610shrine


"...listening to Hawkwind and getting high"

Interview: Magic Spiegel | Photos: Chris Hanke

The rattles and shakes that have been waking LA in the wee hours of the night are supposedly tremors in the earth’s surface, but those who know The Shrine know better. From Los Angeles comes a hard-hitting three-piece, combining the hooks and tones of classic rock with the energy and stage presence of a thrash band. Artwork vibrated on the paper-thin walls of a 75-person capacity room as it crammed 150-plus people through the doors to see The Shrine. It’s times like these when the definition of an intimate show must be reconsidered. Despite a slippery beer covered floor, inducing spills from both Josh Landau (vocals, guitar) and Court Murphy (bass), the band played on—backed by the solid rhythms of Jeff Murray (drums) while the crowd tended to Court’s blood-oozing head as they continued demolishing the set list. By the end of the night, the venue’s floor (and anyone within five yards of the band) was covered in sweat, blood, and beer. All signs of yet another successful show by The Shrine. —Chris Hanke

You guys play loud rock ’n’ roll. What influences the band’s chemistry?
Josh: We’d like to be deaf before we’re too old to play.
Jeff: We’ll always play what we would want to hear, and not what we think Diet Coke or Carl’s Jr would want you to hear.

You just opened up for the legendary Pentagram. How did that feel?
Court: Bobby Liebling hugged me and God-blessed me. Then I helped his band move their equipment while he impregnated a twenty-something-year-old.
Josh: We usually prefer the feel of playing a house party or apartment, in someone’s kitchen.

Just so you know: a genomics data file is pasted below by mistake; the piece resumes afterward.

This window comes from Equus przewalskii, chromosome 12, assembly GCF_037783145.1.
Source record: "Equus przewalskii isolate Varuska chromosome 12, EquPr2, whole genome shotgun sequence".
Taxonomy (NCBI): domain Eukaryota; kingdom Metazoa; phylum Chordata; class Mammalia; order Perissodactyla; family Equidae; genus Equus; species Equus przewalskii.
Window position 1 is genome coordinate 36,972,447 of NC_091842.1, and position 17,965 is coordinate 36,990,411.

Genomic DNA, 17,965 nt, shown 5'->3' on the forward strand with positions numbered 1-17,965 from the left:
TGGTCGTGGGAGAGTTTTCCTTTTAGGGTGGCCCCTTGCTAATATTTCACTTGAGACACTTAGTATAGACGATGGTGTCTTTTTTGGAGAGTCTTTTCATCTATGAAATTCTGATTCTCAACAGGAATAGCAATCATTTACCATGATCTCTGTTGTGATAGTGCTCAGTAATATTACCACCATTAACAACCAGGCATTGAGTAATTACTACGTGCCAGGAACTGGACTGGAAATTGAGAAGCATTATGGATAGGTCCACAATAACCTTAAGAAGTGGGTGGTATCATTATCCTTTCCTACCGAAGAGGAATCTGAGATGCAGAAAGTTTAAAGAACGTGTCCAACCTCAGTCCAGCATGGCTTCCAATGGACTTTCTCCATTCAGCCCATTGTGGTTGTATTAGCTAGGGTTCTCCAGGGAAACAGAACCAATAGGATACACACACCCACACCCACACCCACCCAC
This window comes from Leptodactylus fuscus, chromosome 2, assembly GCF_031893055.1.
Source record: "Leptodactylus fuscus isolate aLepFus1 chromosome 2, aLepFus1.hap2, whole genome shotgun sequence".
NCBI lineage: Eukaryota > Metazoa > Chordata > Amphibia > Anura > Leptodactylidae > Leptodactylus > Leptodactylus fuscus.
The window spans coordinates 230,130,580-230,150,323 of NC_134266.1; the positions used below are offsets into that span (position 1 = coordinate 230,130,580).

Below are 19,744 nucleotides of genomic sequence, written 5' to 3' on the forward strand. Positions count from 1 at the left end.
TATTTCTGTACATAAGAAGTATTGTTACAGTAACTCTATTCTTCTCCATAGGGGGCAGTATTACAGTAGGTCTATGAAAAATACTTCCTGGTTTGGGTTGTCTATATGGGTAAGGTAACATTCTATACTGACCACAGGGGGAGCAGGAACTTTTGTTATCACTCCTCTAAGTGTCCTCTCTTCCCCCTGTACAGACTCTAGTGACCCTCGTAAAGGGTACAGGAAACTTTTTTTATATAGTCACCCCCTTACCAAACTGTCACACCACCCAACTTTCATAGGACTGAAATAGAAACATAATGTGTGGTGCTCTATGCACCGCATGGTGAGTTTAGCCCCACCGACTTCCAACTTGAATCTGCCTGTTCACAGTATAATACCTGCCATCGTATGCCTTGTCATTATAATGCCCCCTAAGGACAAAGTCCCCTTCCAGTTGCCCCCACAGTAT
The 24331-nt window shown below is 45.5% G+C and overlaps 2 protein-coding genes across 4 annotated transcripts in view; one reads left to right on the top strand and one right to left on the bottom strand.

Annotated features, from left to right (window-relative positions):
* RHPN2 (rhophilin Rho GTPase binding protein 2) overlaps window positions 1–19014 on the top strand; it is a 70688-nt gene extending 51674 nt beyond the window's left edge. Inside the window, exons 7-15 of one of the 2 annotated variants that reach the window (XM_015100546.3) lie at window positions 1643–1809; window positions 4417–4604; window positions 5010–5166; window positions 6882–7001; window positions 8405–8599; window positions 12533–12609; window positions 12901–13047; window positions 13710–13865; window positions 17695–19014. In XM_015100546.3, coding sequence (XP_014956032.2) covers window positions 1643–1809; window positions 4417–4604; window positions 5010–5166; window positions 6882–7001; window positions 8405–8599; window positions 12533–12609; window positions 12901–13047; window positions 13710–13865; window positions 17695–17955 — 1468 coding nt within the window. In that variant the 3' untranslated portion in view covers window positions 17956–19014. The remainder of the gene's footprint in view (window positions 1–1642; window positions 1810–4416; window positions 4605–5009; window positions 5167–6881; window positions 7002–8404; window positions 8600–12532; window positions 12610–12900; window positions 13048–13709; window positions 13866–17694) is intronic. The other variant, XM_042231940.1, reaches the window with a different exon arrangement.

What other kinds of shows have you played here in Los Angeles?
Jeff: We played at Canter’s Deli a few times, and then we got banned. I don’t get it. It was awesome, we packed the place out, tons of featherheads. I guess people made a little mess, but still I’m sure we brought them in a bunch of money. I mean, it’s a bar. After the show Josh went to shake the bartender’s hand and the dude ignored him, said we’ll never play there again, and then smashed a glass on the floor.
Josh: And we once played a show on the roof of a Best Buy, run off a generator at 1:00 am. There were all these kids lighting fireworks off and shit as we were playing. Cops showed up right when we finished.

So you guys just released a 7-inch produced by Chuck Dukowski. Explain how that came about.
Josh: We played this show out in Downtown LA, I had a bunch of guitar shit break and go wrong and I lost my voice, and then right after we played he came up to me and told me he was really into us and wanted to help release our music.

How did it happen?
Court: We recorded it in our garage and it came out sounding just as bad as anything from a big studio.

Black Sabbath’s “Changes” or “It’s Alright?”
Court: “Changes.”
Josh: “It’s Alright.”
Jeff: Axl Rose’s version of “It’s Alright,” circa ’92.

610shrineLive

If you had a time machine and could go anywhere in the world, where would you go and who would you take?
Court: I’d take my dog to Thin Lizzy’s Live and Dangerous tour.
Jeff: Black Sabbath 1981, my favorite era, and I’d bring Ozzy with me to see my favorite singer, Dio.
Josh: Your favorite singer after Tony Martin. I’d go back in time one month to where I got kicked out trying to sneak in to see Randy Newman. I would get in, and I’d take some acid.

I read that your solo for Lionel Ritchie’s “Running With The Night” was cut in one take. Is that true?
Josh: What the fuck are you talking about?

What are your songs about?
Josh: You, man. Magic’s got a wall of amps as tall as the sky, listening to Hawkwind and getting high.

Anything else? Last words?
Josh: We play Chuck Berry music. —Magic Spiegel
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